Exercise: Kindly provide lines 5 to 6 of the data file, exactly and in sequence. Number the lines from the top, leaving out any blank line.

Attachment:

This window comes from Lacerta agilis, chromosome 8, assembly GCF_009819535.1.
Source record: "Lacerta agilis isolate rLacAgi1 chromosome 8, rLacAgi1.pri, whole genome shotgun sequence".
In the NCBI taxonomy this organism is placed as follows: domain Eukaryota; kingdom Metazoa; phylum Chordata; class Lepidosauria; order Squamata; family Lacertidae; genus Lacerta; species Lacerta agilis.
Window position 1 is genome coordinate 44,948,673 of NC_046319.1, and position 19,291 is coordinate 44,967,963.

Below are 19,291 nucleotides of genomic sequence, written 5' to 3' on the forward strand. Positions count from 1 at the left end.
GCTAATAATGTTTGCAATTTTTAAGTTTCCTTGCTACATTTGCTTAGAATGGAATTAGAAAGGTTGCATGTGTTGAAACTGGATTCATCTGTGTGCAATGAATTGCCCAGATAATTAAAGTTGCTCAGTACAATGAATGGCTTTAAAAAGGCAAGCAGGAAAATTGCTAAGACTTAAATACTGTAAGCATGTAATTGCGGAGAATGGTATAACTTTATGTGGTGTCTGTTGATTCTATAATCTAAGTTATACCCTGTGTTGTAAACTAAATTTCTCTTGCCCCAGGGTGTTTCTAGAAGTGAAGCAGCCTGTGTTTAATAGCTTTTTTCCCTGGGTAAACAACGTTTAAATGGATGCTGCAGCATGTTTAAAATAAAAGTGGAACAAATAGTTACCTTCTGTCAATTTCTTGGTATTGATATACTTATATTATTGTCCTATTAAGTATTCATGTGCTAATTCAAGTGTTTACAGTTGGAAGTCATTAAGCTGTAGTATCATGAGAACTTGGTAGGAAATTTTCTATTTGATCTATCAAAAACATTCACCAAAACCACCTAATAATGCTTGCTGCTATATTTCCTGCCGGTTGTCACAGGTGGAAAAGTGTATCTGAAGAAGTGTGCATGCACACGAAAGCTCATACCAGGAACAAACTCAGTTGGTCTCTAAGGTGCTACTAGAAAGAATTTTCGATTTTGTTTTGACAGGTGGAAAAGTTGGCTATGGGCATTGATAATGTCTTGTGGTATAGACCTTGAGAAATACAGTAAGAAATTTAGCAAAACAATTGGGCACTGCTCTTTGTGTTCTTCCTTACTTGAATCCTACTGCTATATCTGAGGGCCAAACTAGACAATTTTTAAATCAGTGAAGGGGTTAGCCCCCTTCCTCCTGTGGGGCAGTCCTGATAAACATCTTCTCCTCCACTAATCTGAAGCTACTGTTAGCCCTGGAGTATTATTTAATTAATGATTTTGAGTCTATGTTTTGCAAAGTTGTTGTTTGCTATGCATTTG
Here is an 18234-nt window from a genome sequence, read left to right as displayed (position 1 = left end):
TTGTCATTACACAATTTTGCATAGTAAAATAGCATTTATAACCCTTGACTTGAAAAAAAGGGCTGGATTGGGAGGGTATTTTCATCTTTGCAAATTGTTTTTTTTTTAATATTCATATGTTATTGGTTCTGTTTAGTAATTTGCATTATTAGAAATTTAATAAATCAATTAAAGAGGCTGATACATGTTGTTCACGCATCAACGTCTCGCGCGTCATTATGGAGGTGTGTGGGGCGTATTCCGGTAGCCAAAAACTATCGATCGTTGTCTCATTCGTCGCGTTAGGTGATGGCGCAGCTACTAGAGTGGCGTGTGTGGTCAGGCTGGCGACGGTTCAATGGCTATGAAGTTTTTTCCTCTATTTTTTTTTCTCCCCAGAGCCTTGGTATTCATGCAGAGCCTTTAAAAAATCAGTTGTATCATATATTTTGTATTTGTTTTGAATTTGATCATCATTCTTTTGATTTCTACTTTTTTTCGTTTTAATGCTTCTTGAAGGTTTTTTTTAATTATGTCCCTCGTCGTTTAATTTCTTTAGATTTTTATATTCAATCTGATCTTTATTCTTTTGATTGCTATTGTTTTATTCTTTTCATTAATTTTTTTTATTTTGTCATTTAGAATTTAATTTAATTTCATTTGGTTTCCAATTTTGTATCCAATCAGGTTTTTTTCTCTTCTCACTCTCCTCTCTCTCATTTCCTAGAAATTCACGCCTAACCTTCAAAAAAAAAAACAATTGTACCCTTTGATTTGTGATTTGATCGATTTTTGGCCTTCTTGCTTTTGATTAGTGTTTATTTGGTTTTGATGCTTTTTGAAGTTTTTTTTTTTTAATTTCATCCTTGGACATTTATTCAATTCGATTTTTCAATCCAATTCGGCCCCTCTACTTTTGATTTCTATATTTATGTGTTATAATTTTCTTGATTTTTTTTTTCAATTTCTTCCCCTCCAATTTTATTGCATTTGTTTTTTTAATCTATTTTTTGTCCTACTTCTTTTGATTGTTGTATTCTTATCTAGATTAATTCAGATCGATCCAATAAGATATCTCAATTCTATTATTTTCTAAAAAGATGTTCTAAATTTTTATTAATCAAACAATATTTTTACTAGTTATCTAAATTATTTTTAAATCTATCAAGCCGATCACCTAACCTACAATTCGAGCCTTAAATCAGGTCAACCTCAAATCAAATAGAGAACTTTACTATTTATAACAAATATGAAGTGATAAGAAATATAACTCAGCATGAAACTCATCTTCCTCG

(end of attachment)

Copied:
Below are 19,291 nucleotides of genomic sequence, written 5' to 3' on the forward strand. Positions count from 1 at the left end.
GCTAATAATGTTTGCAATTTTTAAGTTTCCTTGCTACATTTGCTTAGAATGGAATTAGAAAGGTTGCATGTGTTGAAACTGGATTCATCTGTGTGCAATGAATTGCCCAGATAATTAAAGTTGCTCAGTACAATGAATGGCTTTAAAAAGGCAAGCAGGAAAATTGCTAAGACTTAAATACTGTAAGCATGTAATTGCGGAGAATGGTATAACTTTATGTGGTGTCTGTTGATTCTATAATCTAAGTTATACCCTGTGTTGTAAACTAAATTTCTCTTGCCCCAGGGTGTTTCTAGAAGTGAAGCAGCCTGTGTTTAATAGCTTTTTTCCCTGGGTAAACAACGTTTAAATGGATGCTGCAGCATGTTTAAAATAAAAGTGGAACAAATAGTTACCTTCTGTCAATTTCTTGGTATTGATATACTTATATTATTGTCCTATTAAGTATTCATGTGCTAATTCAAGTGTTTACAGTTGGAAGTCATTAAGCTGTAGTATCATGAGAACTTGGTAGGAAATTTTCTATTTGATCTATCAAAAACATTCACCAAAACCACCTAATAATGCTTGCTGCTATATTTCCTGCCGGTTGTCACAGGTGGAAAAGTGTATCTGAAGAAGTGTGCATGCACACGAAAGCTCATACCAGGAACAAACTCAGTTGGTCTCTAAGGTGCTACTAGAAAGAATTTTCGATTTTGTTTTGACAGGTGGAAAAGTTGGCTATGGGCATTGATAATGTCTTGTGGTATAGACCTTGAGAAATACAGTAAGAAATTTAGCAAAACAATTGGGCACTGCTCTTTGTGTTCTTCCTTACTTGAATCCTACTGCTATATCTGAGGGCCAAACTAGACAATTTTTAAATCAGTGAAGGGGTTAGCCCCCTTCCTCCTGTGGGGCAGTCCTGATAAACATCTTCTCCTCCACTAATCTGAAGCTACTGTTAGCCCTGGAGTATTATTTAATTAATGATTTTGAGTCTATGTTTTGCAAAGTTGTTGTTTGCTATGCATTTG